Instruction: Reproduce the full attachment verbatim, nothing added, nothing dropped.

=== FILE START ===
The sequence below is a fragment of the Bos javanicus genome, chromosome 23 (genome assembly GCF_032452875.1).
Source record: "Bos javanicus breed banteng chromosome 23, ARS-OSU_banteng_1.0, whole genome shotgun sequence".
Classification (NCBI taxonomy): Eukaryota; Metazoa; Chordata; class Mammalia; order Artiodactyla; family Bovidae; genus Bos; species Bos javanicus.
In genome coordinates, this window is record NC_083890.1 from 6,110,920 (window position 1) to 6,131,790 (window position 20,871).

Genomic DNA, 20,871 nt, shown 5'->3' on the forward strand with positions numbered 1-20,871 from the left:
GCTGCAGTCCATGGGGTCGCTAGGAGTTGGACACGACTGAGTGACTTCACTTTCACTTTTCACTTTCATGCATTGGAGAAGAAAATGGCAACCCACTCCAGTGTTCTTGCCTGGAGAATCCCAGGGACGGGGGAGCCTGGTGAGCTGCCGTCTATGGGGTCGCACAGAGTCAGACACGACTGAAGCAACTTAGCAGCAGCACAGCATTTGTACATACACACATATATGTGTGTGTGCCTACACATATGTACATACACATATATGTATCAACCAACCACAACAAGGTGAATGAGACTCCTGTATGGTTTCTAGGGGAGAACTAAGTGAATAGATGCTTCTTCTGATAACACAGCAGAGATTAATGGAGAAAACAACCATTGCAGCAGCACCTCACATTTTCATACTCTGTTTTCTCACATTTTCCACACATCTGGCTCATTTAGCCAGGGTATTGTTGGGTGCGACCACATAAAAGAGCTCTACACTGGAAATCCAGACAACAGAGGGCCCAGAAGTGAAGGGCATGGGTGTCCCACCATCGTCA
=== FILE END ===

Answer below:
The sequence below is a fragment of the Bos javanicus genome, chromosome 23 (genome assembly GCF_032452875.1).
Source record: "Bos javanicus breed banteng chromosome 23, ARS-OSU_banteng_1.0, whole genome shotgun sequence".
Classification (NCBI taxonomy): Eukaryota; Metazoa; Chordata; class Mammalia; order Artiodactyla; family Bovidae; genus Bos; species Bos javanicus.
In genome coordinates, this window is record NC_083890.1 from 6,110,920 (window position 1) to 6,131,790 (window position 20,871).

Genomic DNA, 20,871 nt, shown 5'->3' on the forward strand with positions numbered 1-20,871 from the left:
GCTGCAGTCCATGGGGTCGCTAGGAGTTGGACACGACTGAGTGACTTCACTTTCACTTTTCACTTTCATGCATTGGAGAAGAAAATGGCAACCCACTCCAGTGTTCTTGCCTGGAGAATCCCAGGGACGGGGGAGCCTGGTGAGCTGCCGTCTATGGGGTCGCACAGAGTCAGACACGACTGAAGCAACTTAGCAGCAGCACAGCATTTGTACATACACACATATATGTGTGTGTGCCTACACATATGTACATACACATATATGTATCAACCAACCACAACAAGGTGAATGAGACTCCTGTATGGTTTCTAGGGGAGAACTAAGTGAATAGATGCTTCTTCTGATAACACAGCAGAGATTAATGGAGAAAACAACCATTGCAGCAGCACCTCACATTTTCATACTCTGTTTTCTCACATTTTCCACACATCTGGCTCATTTAGCCAGGGTATTGTTGGGTGCGACCACATAAAAGAGCTCTACACTGGAAATCCAGACAACAGAGGGCCCAGAAGTGAAGGGCATGGGTGTCCCACCATCGTCA